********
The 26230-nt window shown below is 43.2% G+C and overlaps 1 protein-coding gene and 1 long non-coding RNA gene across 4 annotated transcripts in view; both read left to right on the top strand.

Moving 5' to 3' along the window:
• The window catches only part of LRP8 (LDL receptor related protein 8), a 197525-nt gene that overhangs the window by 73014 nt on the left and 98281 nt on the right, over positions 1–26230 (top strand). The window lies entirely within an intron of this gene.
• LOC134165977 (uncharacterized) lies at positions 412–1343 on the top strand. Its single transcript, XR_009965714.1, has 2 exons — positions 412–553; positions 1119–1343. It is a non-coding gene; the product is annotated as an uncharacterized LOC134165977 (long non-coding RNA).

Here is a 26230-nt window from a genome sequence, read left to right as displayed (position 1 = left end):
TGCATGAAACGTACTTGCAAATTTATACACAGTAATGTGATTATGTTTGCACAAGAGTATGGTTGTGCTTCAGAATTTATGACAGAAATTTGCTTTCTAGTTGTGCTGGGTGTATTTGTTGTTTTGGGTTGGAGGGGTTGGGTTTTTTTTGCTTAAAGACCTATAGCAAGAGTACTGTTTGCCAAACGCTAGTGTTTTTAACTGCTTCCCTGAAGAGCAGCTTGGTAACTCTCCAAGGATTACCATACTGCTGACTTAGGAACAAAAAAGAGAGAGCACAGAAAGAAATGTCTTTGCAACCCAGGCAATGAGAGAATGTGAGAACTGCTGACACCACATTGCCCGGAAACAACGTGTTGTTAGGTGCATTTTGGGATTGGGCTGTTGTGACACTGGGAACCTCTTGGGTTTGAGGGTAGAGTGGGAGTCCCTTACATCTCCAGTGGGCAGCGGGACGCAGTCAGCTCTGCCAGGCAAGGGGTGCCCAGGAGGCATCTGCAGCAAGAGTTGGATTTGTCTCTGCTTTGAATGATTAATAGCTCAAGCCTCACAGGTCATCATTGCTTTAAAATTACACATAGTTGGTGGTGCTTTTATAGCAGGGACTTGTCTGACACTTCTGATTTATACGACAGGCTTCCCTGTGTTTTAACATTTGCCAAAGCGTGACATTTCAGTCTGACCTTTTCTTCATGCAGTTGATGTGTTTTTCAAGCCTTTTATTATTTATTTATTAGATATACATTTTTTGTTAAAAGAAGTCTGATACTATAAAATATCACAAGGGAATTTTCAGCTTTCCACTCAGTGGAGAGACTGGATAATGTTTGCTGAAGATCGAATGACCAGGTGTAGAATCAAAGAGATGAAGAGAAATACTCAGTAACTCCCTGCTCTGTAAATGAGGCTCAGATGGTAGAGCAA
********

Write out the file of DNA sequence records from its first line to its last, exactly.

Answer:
The 26230-nt window shown below is 43.2% G+C and overlaps 1 protein-coding gene and 1 long non-coding RNA gene across 4 annotated transcripts in view; both read left to right on the top strand.

Moving 5' to 3' along the window:
• The window catches only part of LRP8 (LDL receptor related protein 8), a 197525-nt gene that overhangs the window by 73014 nt on the left and 98281 nt on the right, over positions 1–26230 (top strand). The window lies entirely within an intron of this gene.
• LOC134165977 (uncharacterized) lies at positions 412–1343 on the top strand. Its single transcript, XR_009965714.1, has 2 exons — positions 412–553; positions 1119–1343. It is a non-coding gene; the product is annotated as an uncharacterized LOC134165977 (long non-coding RNA).

Here is a 26230-nt window from a genome sequence, read left to right as displayed (position 1 = left end):
TGCATGAAACGTACTTGCAAATTTATACACAGTAATGTGATTATGTTTGCACAAGAGTATGGTTGTGCTTCAGAATTTATGACAGAAATTTGCTTTCTAGTTGTGCTGGGTGTATTTGTTGTTTTGGGTTGGAGGGGTTGGGTTTTTTTTGCTTAAAGACCTATAGCAAGAGTACTGTTTGCCAAACGCTAGTGTTTTTAACTGCTTCCCTGAAGAGCAGCTTGGTAACTCTCCAAGGATTACCATACTGCTGACTTAGGAACAAAAAAGAGAGAGCACAGAAAGAAATGTCTTTGCAACCCAGGCAATGAGAGAATGTGAGAACTGCTGACACCACATTGCCCGGAAACAACGTGTTGTTAGGTGCATTTTGGGATTGGGCTGTTGTGACACTGGGAACCTCTTGGGTTTGAGGGTAGAGTGGGAGTCCCTTACATCTCCAGTGGGCAGCGGGACGCAGTCAGCTCTGCCAGGCAAGGGGTGCCCAGGAGGCATCTGCAGCAAGAGTTGGATTTGTCTCTGCTTTGAATGATTAATAGCTCAAGCCTCACAGGTCATCATTGCTTTAAAATTACACATAGTTGGTGGTGCTTTTATAGCAGGGACTTGTCTGACACTTCTGATTTATACGACAGGCTTCCCTGTGTTTTAACATTTGCCAAAGCGTGACATTTCAGTCTGACCTTTTCTTCATGCAGTTGATGTGTTTTTCAAGCCTTTTATTATTTATTTATTAGATATACATTTTTTGTTAAAAGAAGTCTGATACTATAAAATATCACAAGGGAATTTTCAGCTTTCCACTCAGTGGAGAGACTGGATAATGTTTGCTGAAGATCGAATGACCAGGTGTAGAATCAAAGAGATGAAGAGAAATACTCAGTAACTCCCTGCTCTGTAAATGAGGCTCAGATGGTAGAGCAA